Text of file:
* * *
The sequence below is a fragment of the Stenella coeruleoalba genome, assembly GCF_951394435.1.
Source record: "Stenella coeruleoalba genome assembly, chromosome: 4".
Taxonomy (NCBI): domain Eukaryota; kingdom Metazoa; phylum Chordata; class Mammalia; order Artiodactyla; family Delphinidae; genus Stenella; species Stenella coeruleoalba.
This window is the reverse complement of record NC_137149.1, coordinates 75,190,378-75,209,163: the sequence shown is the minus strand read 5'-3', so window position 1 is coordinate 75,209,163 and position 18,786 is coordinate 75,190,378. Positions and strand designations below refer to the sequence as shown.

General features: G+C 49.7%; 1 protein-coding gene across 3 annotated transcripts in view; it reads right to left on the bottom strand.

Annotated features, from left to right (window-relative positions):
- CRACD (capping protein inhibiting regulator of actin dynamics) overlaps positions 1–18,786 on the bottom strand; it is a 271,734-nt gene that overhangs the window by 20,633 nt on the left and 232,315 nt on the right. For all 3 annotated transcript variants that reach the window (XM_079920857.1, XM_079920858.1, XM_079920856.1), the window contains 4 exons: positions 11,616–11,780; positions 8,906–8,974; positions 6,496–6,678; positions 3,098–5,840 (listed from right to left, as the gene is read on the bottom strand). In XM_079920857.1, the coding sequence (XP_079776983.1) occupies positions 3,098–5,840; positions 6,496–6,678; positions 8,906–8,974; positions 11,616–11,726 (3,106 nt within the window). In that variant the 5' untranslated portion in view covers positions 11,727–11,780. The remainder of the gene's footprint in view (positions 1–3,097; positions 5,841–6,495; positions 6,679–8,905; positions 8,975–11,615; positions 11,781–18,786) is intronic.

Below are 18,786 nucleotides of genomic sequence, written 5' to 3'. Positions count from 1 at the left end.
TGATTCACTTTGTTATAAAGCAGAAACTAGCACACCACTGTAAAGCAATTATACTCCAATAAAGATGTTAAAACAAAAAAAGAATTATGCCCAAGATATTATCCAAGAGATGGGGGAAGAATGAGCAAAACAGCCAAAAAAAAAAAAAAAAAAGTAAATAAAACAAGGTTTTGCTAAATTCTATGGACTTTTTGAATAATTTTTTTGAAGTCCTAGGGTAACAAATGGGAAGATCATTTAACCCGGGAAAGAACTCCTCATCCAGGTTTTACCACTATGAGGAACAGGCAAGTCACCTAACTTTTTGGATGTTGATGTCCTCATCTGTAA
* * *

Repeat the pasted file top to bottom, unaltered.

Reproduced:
The sequence below is a fragment of the Stenella coeruleoalba genome, assembly GCF_951394435.1.
Source record: "Stenella coeruleoalba genome assembly, chromosome: 4".
Taxonomy (NCBI): domain Eukaryota; kingdom Metazoa; phylum Chordata; class Mammalia; order Artiodactyla; family Delphinidae; genus Stenella; species Stenella coeruleoalba.
This window is the reverse complement of record NC_137149.1, coordinates 75,190,378-75,209,163: the sequence shown is the minus strand read 5'-3', so window position 1 is coordinate 75,209,163 and position 18,786 is coordinate 75,190,378. Positions and strand designations below refer to the sequence as shown.

General features: G+C 49.7%; 1 protein-coding gene across 3 annotated transcripts in view; it reads right to left on the bottom strand.

Annotated features, from left to right (window-relative positions):
- CRACD (capping protein inhibiting regulator of actin dynamics) overlaps positions 1–18,786 on the bottom strand; it is a 271,734-nt gene that overhangs the window by 20,633 nt on the left and 232,315 nt on the right. For all 3 annotated transcript variants that reach the window (XM_079920857.1, XM_079920858.1, XM_079920856.1), the window contains 4 exons: positions 11,616–11,780; positions 8,906–8,974; positions 6,496–6,678; positions 3,098–5,840 (listed from right to left, as the gene is read on the bottom strand). In XM_079920857.1, the coding sequence (XP_079776983.1) occupies positions 3,098–5,840; positions 6,496–6,678; positions 8,906–8,974; positions 11,616–11,726 (3,106 nt within the window). In that variant the 5' untranslated portion in view covers positions 11,727–11,780. The remainder of the gene's footprint in view (positions 1–3,097; positions 5,841–6,495; positions 6,679–8,905; positions 8,975–11,615; positions 11,781–18,786) is intronic.

Below are 18,786 nucleotides of genomic sequence, written 5' to 3'. Positions count from 1 at the left end.
TGATTCACTTTGTTATAAAGCAGAAACTAGCACACCACTGTAAAGCAATTATACTCCAATAAAGATGTTAAAACAAAAAAAGAATTATGCCCAAGATATTATCCAAGAGATGGGGGAAGAATGAGCAAAACAGCCAAAAAAAAAAAAAAAAAAGTAAATAAAACAAGGTTTTGCTAAATTCTATGGACTTTTTGAATAATTTTTTTGAAGTCCTAGGGTAACAAATGGGAAGATCATTTAACCCGGGAAAGAACTCCTCATCCAGGTTTTACCACTATGAGGAACAGGCAAGTCACCTAACTTTTTGGATGTTGATGTCCTCATCTGTAA